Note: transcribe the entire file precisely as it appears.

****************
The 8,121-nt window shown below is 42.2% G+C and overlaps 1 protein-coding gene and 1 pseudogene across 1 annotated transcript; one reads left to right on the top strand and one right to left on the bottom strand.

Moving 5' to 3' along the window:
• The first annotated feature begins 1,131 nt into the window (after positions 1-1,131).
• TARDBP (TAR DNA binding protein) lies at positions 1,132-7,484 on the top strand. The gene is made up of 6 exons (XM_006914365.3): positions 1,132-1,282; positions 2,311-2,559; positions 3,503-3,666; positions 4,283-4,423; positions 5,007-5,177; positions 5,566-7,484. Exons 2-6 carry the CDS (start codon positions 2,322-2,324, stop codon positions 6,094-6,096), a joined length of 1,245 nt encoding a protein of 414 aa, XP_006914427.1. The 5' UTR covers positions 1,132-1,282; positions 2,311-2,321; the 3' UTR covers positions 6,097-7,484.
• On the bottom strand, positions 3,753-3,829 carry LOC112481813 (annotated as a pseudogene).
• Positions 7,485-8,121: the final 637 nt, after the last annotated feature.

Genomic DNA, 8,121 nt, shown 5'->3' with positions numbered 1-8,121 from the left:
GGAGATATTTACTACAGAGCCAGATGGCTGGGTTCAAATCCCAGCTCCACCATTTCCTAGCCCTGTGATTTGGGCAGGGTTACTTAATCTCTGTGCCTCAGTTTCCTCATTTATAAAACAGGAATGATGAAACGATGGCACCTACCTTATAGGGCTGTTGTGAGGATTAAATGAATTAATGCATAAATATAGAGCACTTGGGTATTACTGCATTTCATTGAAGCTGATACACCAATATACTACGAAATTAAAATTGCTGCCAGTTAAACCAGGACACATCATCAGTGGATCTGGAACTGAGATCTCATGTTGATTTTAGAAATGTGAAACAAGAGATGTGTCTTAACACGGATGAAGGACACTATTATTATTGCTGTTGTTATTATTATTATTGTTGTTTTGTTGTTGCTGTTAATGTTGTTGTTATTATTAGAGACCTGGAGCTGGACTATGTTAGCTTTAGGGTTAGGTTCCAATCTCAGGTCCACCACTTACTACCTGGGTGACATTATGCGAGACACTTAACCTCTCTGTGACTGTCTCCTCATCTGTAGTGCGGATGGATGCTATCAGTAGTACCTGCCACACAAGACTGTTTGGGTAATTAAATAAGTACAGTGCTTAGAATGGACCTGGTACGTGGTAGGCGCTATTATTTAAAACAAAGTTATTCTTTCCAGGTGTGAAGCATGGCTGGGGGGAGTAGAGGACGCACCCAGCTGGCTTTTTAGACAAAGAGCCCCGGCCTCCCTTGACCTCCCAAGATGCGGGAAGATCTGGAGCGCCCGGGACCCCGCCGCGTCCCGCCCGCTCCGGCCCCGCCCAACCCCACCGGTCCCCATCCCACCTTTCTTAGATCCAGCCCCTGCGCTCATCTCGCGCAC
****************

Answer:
The 8,121-nt window shown below is 42.2% G+C and overlaps 1 protein-coding gene and 1 pseudogene across 1 annotated transcript; one reads left to right on the top strand and one right to left on the bottom strand.

Moving 5' to 3' along the window:
• The first annotated feature begins 1,131 nt into the window (after positions 1-1,131).
• TARDBP (TAR DNA binding protein) lies at positions 1,132-7,484 on the top strand. The gene is made up of 6 exons (XM_006914365.3): positions 1,132-1,282; positions 2,311-2,559; positions 3,503-3,666; positions 4,283-4,423; positions 5,007-5,177; positions 5,566-7,484. Exons 2-6 carry the CDS (start codon positions 2,322-2,324, stop codon positions 6,094-6,096), a joined length of 1,245 nt encoding a protein of 414 aa, XP_006914427.1. The 5' UTR covers positions 1,132-1,282; positions 2,311-2,321; the 3' UTR covers positions 6,097-7,484.
• On the bottom strand, positions 3,753-3,829 carry LOC112481813 (annotated as a pseudogene).
• Positions 7,485-8,121: the final 637 nt, after the last annotated feature.

Genomic DNA, 8,121 nt, shown 5'->3' with positions numbered 1-8,121 from the left:
GGAGATATTTACTACAGAGCCAGATGGCTGGGTTCAAATCCCAGCTCCACCATTTCCTAGCCCTGTGATTTGGGCAGGGTTACTTAATCTCTGTGCCTCAGTTTCCTCATTTATAAAACAGGAATGATGAAACGATGGCACCTACCTTATAGGGCTGTTGTGAGGATTAAATGAATTAATGCATAAATATAGAGCACTTGGGTATTACTGCATTTCATTGAAGCTGATACACCAATATACTACGAAATTAAAATTGCTGCCAGTTAAACCAGGACACATCATCAGTGGATCTGGAACTGAGATCTCATGTTGATTTTAGAAATGTGAAACAAGAGATGTGTCTTAACACGGATGAAGGACACTATTATTATTGCTGTTGTTATTATTATTATTGTTGTTTTGTTGTTGCTGTTAATGTTGTTGTTATTATTAGAGACCTGGAGCTGGACTATGTTAGCTTTAGGGTTAGGTTCCAATCTCAGGTCCACCACTTACTACCTGGGTGACATTATGCGAGACACTTAACCTCTCTGTGACTGTCTCCTCATCTGTAGTGCGGATGGATGCTATCAGTAGTACCTGCCACACAAGACTGTTTGGGTAATTAAATAAGTACAGTGCTTAGAATGGACCTGGTACGTGGTAGGCGCTATTATTTAAAACAAAGTTATTCTTTCCAGGTGTGAAGCATGGCTGGGGGGAGTAGAGGACGCACCCAGCTGGCTTTTTAGACAAAGAGCCCCGGCCTCCCTTGACCTCCCAAGATGCGGGAAGATCTGGAGCGCCCGGGACCCCGCCGCGTCCCGCCCGCTCCGGCCCCGCCCAACCCCACCGGTCCCCATCCCACCTTTCTTAGATCCAGCCCCTGCGCTCATCTCGCGCAC